16/07/2012 1956 Aston Martin DB2/4 Mk II: Visit to the Meilenwerk Hamburg
With its practical 2+2 seating, hatchback boot and 2,922cc straight-six, the third version of Aston’s DB2 is the perfect grand tourer. But where to go? Classic Driver drove a Mk II from Steenbuck Automobiles in Luneberg to the latest Meilenwerk exhibition space in Hamburg.
The DB2 was the first ‘proper’ post-War Aston Martin produced under David Brown’s ownership and was to be – until the DB4 was launched towards the end of the decade – the company’s main model line for the 1950s.
The ‘DB2/4’ was the first variation on the classic British car’s bodywork, introducing the innovative hatchback design in 1953 and then, at the London Motor Show in October 1955, another, ‘Mk II’, version was shown to the public. This had, among other small styling changes, a taller roof (by 3/4in) and more pronounced tailfins. Inside, more comfortable seats and a traditional ‘fly-off’ handbrake enhanced the quality, ‘Gentleman’s Club’ interior.
A quick giveaway of the Aston Martin DB2/4 Mk II (the first Aston to be bodied in Newport Pagnell) is its chrome strip above the windscreen, masking the increase in height. Some 200 saloons, dropheads and attractive fixed-head coupés were built until the DB2/4 Mk II was replaced by the final version of the DB2, simply known as a ‘DB Mark III’.
If all that confuses you, well, let’s get behind the wheel of the fine, dark red 1956 DB2/4 Mk II currently for sale at Steenbuck Automobiles.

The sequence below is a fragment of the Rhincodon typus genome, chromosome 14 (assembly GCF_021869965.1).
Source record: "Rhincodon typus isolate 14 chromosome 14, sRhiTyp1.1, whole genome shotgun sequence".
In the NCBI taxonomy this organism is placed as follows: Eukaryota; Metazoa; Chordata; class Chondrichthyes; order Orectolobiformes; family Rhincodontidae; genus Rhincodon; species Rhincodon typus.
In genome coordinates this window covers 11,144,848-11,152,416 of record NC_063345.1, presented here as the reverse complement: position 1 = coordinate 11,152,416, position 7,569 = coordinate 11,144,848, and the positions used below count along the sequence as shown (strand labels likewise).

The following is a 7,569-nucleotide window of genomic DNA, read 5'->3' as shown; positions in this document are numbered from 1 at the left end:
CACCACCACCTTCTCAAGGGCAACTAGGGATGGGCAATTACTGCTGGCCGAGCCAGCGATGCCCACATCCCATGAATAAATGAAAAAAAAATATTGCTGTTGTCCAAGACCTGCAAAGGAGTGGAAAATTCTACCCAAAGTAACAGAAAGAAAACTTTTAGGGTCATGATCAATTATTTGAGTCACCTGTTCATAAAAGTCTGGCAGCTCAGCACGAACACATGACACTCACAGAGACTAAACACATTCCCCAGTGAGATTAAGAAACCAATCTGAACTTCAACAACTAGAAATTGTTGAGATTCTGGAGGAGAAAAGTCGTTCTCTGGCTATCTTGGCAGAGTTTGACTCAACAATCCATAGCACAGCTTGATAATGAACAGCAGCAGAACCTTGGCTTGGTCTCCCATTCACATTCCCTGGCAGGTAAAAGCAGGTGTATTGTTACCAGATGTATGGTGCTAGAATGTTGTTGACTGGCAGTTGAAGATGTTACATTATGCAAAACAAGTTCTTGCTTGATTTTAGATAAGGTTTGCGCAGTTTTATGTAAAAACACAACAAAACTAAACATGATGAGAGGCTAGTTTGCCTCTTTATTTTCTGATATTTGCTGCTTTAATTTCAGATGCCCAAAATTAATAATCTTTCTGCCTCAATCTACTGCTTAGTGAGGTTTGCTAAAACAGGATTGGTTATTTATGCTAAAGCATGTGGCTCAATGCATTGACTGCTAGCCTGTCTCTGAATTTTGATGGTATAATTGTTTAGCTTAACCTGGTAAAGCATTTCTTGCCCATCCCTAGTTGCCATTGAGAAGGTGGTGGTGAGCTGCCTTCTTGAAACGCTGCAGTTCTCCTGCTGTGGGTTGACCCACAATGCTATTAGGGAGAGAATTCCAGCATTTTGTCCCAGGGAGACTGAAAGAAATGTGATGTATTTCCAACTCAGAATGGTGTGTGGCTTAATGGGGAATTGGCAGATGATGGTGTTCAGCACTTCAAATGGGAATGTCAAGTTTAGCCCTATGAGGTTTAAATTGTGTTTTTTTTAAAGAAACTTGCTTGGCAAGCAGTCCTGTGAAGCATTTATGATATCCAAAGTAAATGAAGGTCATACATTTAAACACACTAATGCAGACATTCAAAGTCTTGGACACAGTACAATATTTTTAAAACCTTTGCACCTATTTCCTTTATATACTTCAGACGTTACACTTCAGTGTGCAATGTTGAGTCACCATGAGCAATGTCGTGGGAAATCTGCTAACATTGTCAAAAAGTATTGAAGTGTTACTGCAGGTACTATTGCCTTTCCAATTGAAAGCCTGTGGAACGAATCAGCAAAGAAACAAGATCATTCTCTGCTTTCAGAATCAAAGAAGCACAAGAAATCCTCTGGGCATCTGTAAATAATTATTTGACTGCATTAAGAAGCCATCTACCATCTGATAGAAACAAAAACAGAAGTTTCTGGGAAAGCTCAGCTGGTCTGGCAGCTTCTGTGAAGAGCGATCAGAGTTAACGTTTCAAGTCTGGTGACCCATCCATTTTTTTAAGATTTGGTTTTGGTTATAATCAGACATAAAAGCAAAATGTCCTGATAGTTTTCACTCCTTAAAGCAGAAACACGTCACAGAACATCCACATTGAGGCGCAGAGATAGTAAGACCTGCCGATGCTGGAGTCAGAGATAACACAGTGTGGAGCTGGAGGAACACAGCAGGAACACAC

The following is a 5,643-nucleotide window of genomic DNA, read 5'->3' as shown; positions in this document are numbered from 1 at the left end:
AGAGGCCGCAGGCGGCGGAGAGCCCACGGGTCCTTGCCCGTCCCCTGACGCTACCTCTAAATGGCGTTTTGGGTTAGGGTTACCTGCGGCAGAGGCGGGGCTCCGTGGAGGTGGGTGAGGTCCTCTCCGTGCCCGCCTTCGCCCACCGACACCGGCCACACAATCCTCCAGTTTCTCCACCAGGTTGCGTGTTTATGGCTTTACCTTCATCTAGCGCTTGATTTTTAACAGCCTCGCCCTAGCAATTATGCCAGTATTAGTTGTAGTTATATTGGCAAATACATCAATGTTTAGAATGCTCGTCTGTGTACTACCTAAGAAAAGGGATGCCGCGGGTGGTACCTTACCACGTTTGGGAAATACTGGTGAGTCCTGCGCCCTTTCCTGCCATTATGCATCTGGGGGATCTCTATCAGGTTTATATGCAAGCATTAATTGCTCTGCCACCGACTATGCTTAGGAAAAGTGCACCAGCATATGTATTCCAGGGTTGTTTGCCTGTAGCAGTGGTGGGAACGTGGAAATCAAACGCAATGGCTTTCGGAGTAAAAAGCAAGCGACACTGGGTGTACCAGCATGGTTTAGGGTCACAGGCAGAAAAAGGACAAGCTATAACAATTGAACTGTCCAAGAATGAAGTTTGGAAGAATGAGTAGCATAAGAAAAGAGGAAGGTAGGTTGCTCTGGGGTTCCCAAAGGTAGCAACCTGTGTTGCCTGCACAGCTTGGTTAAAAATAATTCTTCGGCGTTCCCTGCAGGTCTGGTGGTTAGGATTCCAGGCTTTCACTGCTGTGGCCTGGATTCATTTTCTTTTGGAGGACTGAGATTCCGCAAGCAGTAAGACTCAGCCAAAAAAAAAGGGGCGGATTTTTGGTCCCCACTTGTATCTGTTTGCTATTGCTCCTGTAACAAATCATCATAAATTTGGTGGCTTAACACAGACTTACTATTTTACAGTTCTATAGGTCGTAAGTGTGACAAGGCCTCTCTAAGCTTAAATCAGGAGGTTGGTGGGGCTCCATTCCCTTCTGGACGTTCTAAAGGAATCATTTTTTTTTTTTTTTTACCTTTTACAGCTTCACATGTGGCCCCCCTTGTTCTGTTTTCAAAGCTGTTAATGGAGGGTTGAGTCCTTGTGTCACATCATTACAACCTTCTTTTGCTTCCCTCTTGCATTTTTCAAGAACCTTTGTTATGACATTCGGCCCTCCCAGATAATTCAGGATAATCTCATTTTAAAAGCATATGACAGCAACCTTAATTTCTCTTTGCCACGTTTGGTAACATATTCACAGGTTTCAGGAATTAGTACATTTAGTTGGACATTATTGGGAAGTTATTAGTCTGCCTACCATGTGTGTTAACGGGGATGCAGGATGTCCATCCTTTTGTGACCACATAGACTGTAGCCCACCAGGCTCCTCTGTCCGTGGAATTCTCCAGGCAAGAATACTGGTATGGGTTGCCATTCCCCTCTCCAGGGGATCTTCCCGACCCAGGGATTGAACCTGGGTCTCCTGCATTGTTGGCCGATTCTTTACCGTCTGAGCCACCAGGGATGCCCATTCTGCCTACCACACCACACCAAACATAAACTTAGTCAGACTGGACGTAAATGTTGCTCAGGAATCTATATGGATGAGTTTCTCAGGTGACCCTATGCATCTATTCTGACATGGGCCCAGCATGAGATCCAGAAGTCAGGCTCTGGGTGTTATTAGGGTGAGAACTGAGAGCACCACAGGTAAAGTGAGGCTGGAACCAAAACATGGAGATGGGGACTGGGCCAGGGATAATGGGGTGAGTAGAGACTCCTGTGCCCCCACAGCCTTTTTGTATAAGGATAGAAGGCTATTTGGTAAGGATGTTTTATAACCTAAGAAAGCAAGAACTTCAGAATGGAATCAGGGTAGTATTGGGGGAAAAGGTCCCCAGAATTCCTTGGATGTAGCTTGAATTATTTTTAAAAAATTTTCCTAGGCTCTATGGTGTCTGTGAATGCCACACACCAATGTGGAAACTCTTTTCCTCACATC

The short journey from Luneberg to Hamburg is enough to reveal the thoroughbred character of the type of car extensively rallied and raced in period. On the open road, the steering lightens up and the airy cabin resonates with the rasp of the classic British six-cylinder.
From the DB2/4 until the DBSV8, the David Brown Aston Martins were a byword for relative practicality and the ability to transport two adults (four, at a pinch, in the DB6) with a fair amount of touring luggage over long distances. The small rear seats and the hatchback tailgate of the DB2/4 allow overnight bags, hats, coats and all the other paraphernalia associated with driving in the 50s to be carried with ease.
The 140bhp engine, once in its stride, provides an easy touring pace and we’re soon arriving at the Meilenwerk for some photography. The Hamburg location is still under development, but when completed will join Zurich and Berlin as another interesting, redeveloped old industrial building that showcases classic cars for sale and restoration companies. It will also be a focal point for clubs and classic car enthusiasts to meet.
Just the place to take a car such as this 1956 Aston Martin DB2/4 Mk II, further details of which can be found in the Classic Driver Marketplace.